It’s always great fun to meet fellow “word people” and discuss language. I had the pleasure of doing so recently in Chicago, when I presented a 60-minute session at the ACES: Society for Editing (formerly known as the American Copy Editors Society) annual conference in April. ACES is an organization for editing professionals in various industries, as well as educators and students.1 Similar to ATA, its members are word-loving, friendly, and collaborative. So, I was delighted when my proposal to present “What to Know Before You Send Your Copy for Translation” was accepted. While I only recently became a member of ACES, I found that I was not the only translation/interpreting professional at the conference. During my time in Chicago, I met with two other ATA members who also belong to ACES and who found the conference to be a good investment in their professional development.
While I had the advantage of speaking to an audience of professionals who understand and appreciate the power of carefully placed punctuation and selecting the proper term for a given text, I was also surprised to find that this audience had its own set of questions about what we do and how we do it. There were about 35 people in attendance during my session—editors and copywriters, team leads from mid-size companies who frequently work with translators and localizers, and even some senior editors from large corporations. There were even some students who approached me afterward to discuss their interest in ATA and in potentially pursuing a career in translation. All in all, the diversity of attendees impressed me and reminded me of the diversity within our own organization.
My presentation was about how to find and work with professional translators and editors who specialize in the specific area(s) in which copywriters and editors produce content. I began by talking to attendees about what it takes to create a great translation and how to find professional translators and editors in the target language. I promoted ATA’s Directory of Translators and Interpreters several times throughout the session, and those present were grateful for the resource.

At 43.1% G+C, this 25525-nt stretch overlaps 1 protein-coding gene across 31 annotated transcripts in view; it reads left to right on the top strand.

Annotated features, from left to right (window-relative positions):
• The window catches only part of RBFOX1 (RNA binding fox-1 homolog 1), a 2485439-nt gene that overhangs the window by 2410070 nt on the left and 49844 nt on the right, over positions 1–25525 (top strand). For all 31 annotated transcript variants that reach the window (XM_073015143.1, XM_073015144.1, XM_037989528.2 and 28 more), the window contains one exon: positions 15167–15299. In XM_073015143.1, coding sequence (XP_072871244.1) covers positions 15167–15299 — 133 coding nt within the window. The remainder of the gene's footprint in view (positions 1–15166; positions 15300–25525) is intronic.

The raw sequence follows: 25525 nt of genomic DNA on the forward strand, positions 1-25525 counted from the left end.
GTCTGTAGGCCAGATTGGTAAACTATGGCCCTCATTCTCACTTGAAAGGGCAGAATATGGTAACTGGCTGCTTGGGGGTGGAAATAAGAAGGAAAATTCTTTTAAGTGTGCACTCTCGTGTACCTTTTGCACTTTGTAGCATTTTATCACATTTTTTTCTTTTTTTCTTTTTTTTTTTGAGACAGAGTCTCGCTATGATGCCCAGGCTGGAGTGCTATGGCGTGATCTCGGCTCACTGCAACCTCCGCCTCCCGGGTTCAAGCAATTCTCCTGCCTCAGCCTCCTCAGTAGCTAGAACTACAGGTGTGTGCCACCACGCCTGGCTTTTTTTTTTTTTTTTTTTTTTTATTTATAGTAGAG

Next, I discussed important ways a translation team can support one another in gaining insight about the target language. I covered such topics as the ability to discuss nuances in the source text and how they will translate to the target language, how to define the purpose or goal of the copy to be translated, and how to determine the ideal readership. I mentioned that all these factors can and do affect such aspects as word choice, the level or technical nature of language used, and sentence structure. I also briefly discussed the importance of creating a style guide with the translation team’s assistance. I found the article by ATA member Carolyn Yohn in the January/February 2018 issue of The ATA Chronicle, “Copyediting for Stand-Out Style in Any Translation” to be a helpful resource for this audience and shared it with them.2 They were very pleased to receive this information as well.
I went on to examine other factors to consider discussing with when working with a translation team, such as active versus passive voice, the use of gender and pronouns, and formal versus informal language use. I mentioned the many advantages of collaborating with the translation team throughout the translation process, as good translators ask questions to produce the best product. I drove these types of messages home by sharing callouts like this one on my slides:
“It is better to answer questions during the process itself than to have your copy become lost in translation.”
As it turned out, these callouts were a great idea, as the conference organizers had assigned a hashtag to each session. The hashtag used for my session was #ACESTranslation. I thought this was a very clever way for everyone to follow along with the sessions they were interested in learning more about, especially those unable to attend.
Attendees also posed some thought-provoking questions after my presentation. One that stood out concerned the use of machine translation (MT) and its potential capabilities in assisting copywriters and editors in their work. I mentioned the limitations of MT and why it’s best to avoid it when creating copy that is meant to engage, persuade, convince, or inform. The discussion was lively!
One attendee, a senior editor from Apple, was quite skeptical at first about some of the points I was making with regard to collaborating and working closely with a team of skilled human translators. She said, “I don’t see how this can work. We translate our materials into over 20 languages!” But by the end of the session she was thanking me for the insight and helpful information that she was going to take back to her colleagues at Apple. She now understood how vital it is to work closely with the translation teams who handle their copy, and she had real questions about the processes used and the limits of MT in producing content in other languages for Apple. Perhaps a comment made by one of the other attendees is what truly made her question Apple’s practices. He said, “It’s often faster and less expensive to hire a professional to translate than to rely on machine translation alone.” While we all know that poorly translated material—whether the result of relying solely on MT or unskilled humans(!)—can be a cost creator, it was refreshing to see a professional in another industry draw this conclusion himself and share it with his colleagues.